Is the criticism of Aung San Suu Kyi’s failure to speak out against the violence justified?
Everyone wants to believe in her and, in a messy world, everyone wants to hear a voice of moral clarity and everyone believed in that. She remains steadfast and she is incredibly courageous and admirable. But she has made a transition from being an icon to being a political figure so therefore she should be treated as one and she will come under attack and be criticised.
She has failed, but then we have also built her up into something that she was never in the first place. The expectations of her ability are impossibly high; she can only fall. I have to say I think she has fallen far further than I thought she would. Not coming to condemn violence as a pacifist and a Buddhist is striking. But it’s also wrong to place so much on her, it is no longer useful to view Burma through the prism of Suu Kyi as your starting rod.
How do foresee the impact of the 2015 elections?
My only feeling is that elections are a hook, to make a country democratic takes much more than an election. I view elections anywhere in the world with deep cynicism because they grab headlines and that’s it. I expect the civil war will continue if not get worse, there will probably be more sectarian violence.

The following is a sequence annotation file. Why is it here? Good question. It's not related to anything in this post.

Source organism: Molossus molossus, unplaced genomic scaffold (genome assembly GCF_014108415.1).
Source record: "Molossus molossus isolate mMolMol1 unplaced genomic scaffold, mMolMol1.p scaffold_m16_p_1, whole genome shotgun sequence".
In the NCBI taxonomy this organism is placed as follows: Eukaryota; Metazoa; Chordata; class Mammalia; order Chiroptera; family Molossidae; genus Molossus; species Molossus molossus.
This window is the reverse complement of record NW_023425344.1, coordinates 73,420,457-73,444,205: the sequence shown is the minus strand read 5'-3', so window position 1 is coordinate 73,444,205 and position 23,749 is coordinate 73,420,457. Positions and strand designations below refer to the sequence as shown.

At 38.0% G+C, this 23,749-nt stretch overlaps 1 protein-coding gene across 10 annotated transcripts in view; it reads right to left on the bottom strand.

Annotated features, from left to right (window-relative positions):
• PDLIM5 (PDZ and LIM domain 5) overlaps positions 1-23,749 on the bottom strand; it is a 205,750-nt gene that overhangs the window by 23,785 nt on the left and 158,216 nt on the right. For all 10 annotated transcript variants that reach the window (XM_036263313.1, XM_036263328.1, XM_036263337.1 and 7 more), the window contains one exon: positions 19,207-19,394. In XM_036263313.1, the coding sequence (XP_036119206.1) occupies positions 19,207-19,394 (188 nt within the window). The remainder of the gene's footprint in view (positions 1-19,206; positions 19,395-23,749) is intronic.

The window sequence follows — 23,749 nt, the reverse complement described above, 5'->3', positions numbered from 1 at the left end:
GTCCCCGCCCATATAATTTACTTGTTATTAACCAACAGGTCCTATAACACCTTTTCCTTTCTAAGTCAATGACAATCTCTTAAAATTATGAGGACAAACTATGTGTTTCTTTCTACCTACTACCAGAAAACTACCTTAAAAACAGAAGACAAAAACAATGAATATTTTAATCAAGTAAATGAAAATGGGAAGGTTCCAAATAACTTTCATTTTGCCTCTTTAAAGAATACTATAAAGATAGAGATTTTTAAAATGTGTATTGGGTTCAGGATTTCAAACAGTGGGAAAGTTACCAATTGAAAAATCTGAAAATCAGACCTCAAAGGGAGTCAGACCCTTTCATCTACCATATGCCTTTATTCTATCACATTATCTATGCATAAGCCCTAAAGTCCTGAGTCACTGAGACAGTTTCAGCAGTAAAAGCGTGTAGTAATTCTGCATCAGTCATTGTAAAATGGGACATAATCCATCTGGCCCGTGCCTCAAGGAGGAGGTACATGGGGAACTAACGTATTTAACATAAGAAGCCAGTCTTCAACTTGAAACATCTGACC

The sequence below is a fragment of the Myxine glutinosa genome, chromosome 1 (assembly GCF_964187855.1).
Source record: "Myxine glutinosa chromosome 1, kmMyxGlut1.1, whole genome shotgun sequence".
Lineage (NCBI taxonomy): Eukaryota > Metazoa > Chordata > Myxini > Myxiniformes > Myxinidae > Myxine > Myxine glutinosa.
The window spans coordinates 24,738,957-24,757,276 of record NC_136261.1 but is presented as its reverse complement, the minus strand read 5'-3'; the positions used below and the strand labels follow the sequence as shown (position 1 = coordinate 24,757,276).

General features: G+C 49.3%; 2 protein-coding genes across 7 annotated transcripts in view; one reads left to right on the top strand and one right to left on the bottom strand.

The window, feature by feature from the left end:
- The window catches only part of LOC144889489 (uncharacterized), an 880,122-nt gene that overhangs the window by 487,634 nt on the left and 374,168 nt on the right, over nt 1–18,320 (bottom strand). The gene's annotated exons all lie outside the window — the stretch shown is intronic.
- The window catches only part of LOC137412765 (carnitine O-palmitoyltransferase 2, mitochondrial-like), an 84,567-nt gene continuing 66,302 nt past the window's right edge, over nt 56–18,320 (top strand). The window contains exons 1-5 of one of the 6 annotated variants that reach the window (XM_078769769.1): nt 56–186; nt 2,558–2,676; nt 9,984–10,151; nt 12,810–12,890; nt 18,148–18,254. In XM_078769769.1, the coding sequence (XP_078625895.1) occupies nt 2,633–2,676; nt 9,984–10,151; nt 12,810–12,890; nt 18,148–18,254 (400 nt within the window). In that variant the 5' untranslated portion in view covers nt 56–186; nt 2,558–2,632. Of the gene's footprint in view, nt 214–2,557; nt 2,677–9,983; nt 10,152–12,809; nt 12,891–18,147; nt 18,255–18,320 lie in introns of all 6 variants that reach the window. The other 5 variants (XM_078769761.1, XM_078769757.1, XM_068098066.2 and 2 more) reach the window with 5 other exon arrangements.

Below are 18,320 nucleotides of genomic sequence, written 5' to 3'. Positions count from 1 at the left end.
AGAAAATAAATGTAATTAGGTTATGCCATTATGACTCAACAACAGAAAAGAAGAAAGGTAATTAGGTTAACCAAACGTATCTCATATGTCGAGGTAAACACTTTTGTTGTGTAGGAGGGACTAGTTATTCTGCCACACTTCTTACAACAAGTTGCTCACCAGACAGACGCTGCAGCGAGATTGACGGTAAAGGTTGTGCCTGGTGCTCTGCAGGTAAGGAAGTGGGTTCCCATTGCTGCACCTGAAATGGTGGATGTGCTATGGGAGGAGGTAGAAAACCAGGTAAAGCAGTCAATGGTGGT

What do you perceive to be the most important aspect of the reform process?
The great question in all of this is the military. Before there was no room for understanding, only shrill condemnation, which is unhelpful and doesn’t help us in our understanding of the situation. Remember the Burmese military is the single biggest employer in Burma – when you know that you tend to think away from a monolithic organization that is hated by the vast majority of the population suddenly becomes a bit more complicated.
They are the one institution in the country that is yet to be touched by the reform programme and there is no sign that it will change at all and already the Americans are talking about direct contact for training. This is the military that was being universally condemned by the Americans over and over again and in the loudest possible voice. That’s all fallen away and nobody has thought now hang on a minute what about the military? You put people in civilian clothing and instantly they’re a complete democrat?
Nic Dunlop will be appearing at the Front Line Club on 15 May as part of the Asia House Festival of Asian Literature